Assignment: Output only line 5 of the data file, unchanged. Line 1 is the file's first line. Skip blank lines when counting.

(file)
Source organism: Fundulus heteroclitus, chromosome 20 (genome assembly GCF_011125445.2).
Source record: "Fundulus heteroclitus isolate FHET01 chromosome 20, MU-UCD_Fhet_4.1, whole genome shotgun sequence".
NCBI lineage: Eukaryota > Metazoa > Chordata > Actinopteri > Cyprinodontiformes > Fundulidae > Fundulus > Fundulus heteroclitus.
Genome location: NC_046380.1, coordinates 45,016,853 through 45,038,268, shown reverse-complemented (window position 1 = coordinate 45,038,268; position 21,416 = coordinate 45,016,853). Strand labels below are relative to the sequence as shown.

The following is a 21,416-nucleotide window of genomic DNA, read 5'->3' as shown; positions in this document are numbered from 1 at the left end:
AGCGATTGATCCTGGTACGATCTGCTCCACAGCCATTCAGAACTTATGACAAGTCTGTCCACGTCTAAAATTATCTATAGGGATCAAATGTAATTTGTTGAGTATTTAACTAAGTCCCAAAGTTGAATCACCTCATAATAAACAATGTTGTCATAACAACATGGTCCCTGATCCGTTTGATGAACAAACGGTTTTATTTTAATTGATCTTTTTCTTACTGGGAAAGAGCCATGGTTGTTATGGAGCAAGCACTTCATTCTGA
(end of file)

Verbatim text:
The following is a 21,416-nucleotide window of genomic DNA, read 5'->3' as shown; positions in this document are numbered from 1 at the left end: